The Dualist approach differs from both the Concordist and Accommodationist in that it finds any attempt to reconcile the Bible and Science as inherently problematic and unnecessary. Comparing truth between the Bible and Science is like comparing apples and oranges. The Bible and Science serve very different purposes in God’s purview, and so there is no need to cross the lines between the study of the Bible and scientific study. The Bible does not really tell us about scientific truth, but likewise, science does not tell us anything directly about the saving God of the universe. Putting it simply, we look to the Bible to find God, but not to gain scientific knowledge. In like manner, we study science to learn about the nature of God’s universe, but we do not observe the scientific details of the sun “rising or setting” to find God Himself. This type of dualism leaves the Bible to the theologians and the observations of the Created order to the scientists. Exemplars of this approach include the 20th century theologian, Karl Barth, and perhaps the famous late Harvard paleontologist, Stephen Jay Gould.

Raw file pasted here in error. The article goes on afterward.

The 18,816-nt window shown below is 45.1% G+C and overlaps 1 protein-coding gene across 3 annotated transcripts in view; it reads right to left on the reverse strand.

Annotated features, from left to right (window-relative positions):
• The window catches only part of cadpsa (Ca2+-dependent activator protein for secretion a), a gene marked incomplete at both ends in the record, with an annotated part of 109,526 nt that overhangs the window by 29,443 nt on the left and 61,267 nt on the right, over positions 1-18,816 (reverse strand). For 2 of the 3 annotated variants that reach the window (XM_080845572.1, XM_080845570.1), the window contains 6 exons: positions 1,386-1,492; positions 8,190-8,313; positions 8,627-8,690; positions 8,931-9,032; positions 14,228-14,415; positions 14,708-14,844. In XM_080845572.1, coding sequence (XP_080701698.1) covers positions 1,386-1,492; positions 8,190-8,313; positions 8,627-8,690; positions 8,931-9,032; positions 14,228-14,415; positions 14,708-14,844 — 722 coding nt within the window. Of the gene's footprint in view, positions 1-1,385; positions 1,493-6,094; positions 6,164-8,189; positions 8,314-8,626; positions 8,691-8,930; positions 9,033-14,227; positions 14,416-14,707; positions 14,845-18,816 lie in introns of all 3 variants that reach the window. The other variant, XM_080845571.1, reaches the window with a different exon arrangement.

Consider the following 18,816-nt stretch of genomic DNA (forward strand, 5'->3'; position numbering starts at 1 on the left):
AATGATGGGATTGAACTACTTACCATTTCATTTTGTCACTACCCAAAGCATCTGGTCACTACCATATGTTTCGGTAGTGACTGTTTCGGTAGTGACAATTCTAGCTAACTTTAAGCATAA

Wow! That is a pretty detailed spectrum. But it shows that resolving the Bible vs. science debate is anything but simple, even among Christians. Nevertheless, if we are engaged in conversations with others who are confused about the relationship between the Bible and Science, it is our responsibility as Christians to think through this issue in a manner than honors our Lord so that we can be faithful ambassadors for God’s Kingdom in our response. Trying to find out where you are along this continuum is a great place to start the conversation.
For His Name’s Sake,